What do I do now if I want to set up an Enduring Power of Attorney?
Note that a Power of Attorney is only valid for the state in which you live. If you have assets in another state, a Power of Attorney effective for that state will be needed.

An Enduring Power of Attorney should be an important step in protecting your assets and finances against whatever life throws you in the future.

What do I do if my Enduring Power of Attorney does not cover medical or personal matters?
Generally, if decisions about medical matters are not allowed to be made under an Enduring Power of Attorney then they can usually be made under a Living Will or an Enduring Guardianship.

Living Wills (also known as Advance Health Directives, Medical Directives or Declarations) allow you to set out in advance decisions about future treatment that you will, or will not, accept if you lack the capacity at the time to consent to it.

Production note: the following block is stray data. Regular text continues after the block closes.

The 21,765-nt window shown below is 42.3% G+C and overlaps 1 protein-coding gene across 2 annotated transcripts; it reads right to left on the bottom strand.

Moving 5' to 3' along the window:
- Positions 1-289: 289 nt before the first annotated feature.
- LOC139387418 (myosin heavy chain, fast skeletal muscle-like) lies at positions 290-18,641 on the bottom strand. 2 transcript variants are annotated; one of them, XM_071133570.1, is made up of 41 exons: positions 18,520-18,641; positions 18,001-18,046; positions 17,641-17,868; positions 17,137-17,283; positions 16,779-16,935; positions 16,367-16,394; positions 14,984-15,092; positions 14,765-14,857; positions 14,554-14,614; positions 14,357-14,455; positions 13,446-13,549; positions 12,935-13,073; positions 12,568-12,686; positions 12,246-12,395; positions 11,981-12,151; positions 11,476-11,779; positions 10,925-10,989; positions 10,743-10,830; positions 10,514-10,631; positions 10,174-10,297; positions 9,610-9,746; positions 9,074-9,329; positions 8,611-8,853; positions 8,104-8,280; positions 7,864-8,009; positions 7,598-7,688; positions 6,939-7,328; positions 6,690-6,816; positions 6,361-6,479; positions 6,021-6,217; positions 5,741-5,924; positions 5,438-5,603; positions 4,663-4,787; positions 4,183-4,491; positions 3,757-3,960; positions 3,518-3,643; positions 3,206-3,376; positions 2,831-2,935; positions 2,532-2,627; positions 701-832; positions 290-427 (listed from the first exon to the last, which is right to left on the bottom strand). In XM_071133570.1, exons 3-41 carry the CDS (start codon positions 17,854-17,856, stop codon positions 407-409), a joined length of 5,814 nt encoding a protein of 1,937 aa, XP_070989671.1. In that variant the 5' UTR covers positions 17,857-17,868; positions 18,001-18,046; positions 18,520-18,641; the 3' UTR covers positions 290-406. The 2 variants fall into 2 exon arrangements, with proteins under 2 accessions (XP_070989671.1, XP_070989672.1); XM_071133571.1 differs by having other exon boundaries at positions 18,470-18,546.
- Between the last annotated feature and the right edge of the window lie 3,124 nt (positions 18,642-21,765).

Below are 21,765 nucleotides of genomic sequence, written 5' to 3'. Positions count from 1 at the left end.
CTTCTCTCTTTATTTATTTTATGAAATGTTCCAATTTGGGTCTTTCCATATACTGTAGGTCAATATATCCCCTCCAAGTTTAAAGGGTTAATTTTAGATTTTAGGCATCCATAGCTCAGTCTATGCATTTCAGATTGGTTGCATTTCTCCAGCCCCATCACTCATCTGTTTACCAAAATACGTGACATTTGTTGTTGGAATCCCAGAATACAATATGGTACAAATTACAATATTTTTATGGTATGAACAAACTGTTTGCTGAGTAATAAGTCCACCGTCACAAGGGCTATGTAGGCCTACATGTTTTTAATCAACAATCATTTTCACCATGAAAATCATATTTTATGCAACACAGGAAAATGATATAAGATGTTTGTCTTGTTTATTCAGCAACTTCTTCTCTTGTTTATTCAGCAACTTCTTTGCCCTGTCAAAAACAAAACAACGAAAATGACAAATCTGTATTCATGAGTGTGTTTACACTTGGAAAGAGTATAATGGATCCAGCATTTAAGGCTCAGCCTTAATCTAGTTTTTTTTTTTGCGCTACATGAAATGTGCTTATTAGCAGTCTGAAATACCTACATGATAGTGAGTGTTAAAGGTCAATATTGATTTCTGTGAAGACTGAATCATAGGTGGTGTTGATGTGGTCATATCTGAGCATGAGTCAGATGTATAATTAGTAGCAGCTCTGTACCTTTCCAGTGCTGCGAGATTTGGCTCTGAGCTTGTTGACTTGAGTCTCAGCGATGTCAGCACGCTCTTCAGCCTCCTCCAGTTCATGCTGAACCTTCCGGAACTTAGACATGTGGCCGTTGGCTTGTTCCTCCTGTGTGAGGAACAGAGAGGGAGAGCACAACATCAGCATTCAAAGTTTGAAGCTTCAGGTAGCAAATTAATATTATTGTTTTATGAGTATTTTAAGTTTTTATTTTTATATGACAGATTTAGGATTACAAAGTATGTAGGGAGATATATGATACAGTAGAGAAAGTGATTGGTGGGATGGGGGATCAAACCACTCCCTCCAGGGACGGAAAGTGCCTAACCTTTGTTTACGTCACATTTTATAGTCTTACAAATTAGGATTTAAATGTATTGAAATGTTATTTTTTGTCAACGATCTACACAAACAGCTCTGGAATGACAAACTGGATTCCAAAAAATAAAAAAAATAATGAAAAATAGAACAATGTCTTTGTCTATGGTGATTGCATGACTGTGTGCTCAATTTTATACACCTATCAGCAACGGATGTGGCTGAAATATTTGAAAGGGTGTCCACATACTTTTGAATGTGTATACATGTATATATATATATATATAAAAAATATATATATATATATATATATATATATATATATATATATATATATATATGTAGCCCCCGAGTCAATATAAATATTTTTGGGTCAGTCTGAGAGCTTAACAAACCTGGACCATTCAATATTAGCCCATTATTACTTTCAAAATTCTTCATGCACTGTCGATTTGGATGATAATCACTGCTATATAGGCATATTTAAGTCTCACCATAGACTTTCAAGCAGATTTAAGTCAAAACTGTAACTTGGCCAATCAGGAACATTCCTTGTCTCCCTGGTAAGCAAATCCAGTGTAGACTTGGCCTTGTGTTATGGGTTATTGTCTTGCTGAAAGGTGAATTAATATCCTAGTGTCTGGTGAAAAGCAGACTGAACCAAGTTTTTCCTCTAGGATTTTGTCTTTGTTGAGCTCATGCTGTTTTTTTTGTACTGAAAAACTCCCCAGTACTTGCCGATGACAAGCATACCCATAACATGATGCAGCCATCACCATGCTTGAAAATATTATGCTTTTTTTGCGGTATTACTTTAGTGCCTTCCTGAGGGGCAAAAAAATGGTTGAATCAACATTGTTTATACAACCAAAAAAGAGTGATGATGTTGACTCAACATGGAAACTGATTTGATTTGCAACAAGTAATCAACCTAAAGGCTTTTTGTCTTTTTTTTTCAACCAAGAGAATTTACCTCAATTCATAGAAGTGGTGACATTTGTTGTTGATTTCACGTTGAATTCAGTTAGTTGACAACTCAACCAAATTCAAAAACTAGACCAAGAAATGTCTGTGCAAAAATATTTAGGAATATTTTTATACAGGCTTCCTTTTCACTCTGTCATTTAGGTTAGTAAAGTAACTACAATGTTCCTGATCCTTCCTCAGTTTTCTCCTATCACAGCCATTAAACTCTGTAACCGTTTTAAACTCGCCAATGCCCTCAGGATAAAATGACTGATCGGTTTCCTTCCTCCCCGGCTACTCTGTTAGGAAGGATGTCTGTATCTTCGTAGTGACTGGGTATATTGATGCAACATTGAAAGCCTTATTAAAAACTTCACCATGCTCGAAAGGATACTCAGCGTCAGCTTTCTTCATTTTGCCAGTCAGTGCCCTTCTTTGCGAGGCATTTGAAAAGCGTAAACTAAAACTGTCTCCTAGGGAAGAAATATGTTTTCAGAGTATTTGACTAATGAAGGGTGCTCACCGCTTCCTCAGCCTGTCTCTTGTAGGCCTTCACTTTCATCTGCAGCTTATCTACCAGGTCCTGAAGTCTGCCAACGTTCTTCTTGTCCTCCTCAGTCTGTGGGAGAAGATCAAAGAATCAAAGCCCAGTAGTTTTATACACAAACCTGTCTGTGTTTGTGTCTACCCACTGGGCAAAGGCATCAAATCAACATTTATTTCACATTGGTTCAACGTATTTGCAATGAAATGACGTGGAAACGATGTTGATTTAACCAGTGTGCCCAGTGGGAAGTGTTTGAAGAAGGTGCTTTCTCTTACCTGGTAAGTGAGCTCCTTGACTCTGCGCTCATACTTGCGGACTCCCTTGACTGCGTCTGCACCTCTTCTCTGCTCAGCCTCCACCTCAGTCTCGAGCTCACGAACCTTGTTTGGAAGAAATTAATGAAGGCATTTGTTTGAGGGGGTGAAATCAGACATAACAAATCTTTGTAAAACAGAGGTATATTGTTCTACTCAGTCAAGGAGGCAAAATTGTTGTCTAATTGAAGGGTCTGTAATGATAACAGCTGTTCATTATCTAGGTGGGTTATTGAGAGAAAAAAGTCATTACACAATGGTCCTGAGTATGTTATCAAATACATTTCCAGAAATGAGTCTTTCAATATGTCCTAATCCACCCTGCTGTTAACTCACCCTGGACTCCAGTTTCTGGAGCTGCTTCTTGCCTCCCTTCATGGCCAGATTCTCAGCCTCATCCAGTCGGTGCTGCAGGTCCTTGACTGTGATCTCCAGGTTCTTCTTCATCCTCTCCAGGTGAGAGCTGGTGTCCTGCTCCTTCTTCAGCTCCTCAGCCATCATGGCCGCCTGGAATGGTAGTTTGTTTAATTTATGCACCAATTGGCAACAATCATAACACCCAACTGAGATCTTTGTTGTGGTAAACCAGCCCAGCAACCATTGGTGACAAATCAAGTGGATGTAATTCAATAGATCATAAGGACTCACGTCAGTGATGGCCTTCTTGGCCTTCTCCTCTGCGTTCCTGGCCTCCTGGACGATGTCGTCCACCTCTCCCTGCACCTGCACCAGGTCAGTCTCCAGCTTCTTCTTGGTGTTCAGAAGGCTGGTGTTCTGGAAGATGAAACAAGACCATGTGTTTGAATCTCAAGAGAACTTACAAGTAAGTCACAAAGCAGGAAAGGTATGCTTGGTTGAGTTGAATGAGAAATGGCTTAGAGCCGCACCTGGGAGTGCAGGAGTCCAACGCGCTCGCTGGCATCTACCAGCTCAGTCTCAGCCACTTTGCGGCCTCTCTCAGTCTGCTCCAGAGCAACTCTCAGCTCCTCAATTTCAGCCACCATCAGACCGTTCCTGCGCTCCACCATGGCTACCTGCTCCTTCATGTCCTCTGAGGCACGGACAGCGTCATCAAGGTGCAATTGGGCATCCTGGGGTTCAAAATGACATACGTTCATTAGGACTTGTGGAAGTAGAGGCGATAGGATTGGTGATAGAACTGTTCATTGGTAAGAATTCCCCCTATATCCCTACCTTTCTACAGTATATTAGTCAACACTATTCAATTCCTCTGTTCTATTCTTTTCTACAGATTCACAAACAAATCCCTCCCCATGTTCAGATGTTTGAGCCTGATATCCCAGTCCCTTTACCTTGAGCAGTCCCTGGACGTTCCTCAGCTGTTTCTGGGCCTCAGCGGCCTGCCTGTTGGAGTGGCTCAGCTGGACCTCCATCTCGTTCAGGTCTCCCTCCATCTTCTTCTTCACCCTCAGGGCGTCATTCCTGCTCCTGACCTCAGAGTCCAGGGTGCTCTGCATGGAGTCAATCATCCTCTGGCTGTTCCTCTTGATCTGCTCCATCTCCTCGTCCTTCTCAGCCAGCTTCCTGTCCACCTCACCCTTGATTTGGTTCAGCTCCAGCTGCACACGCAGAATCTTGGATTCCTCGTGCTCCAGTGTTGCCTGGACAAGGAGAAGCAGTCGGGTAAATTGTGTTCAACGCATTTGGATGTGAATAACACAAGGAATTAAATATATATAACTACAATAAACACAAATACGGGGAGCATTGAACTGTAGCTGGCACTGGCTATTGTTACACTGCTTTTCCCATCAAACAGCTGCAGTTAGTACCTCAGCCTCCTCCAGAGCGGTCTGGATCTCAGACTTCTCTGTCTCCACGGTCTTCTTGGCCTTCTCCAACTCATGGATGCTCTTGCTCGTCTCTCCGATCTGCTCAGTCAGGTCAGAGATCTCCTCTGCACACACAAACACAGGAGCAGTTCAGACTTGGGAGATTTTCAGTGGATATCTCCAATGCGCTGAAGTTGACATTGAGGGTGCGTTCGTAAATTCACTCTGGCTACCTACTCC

An Enduring Guardian can be nominated by you in advance (or appointed by the Court or a Tribunal for times when you lack legal capacity to make decisions). Enduring Guardians, like Enduring Attorneys can be subject to restrictions on the power that you grant to them. Enduring Guardians can also be given the power to make decisions about other personal matters such as your long term living arrangements, and can also cover decisions about medical treatment and decisions about dental, medical or surgical procedures, appropriate long term care or whether and when a life support machine is switched off.

There are formal legal requirements which must be met for  these documents. It is highly advisable to get sound legal advice if you intend to appoint an Enduring Guardian or make an Advance Health Directive so that you can be sure it will apply only in the circumstances you want it to.

Contact us for any further information or to set up an appointment on Newcastle (02) 4941 8999 or Central Coast (02) 4367 2600.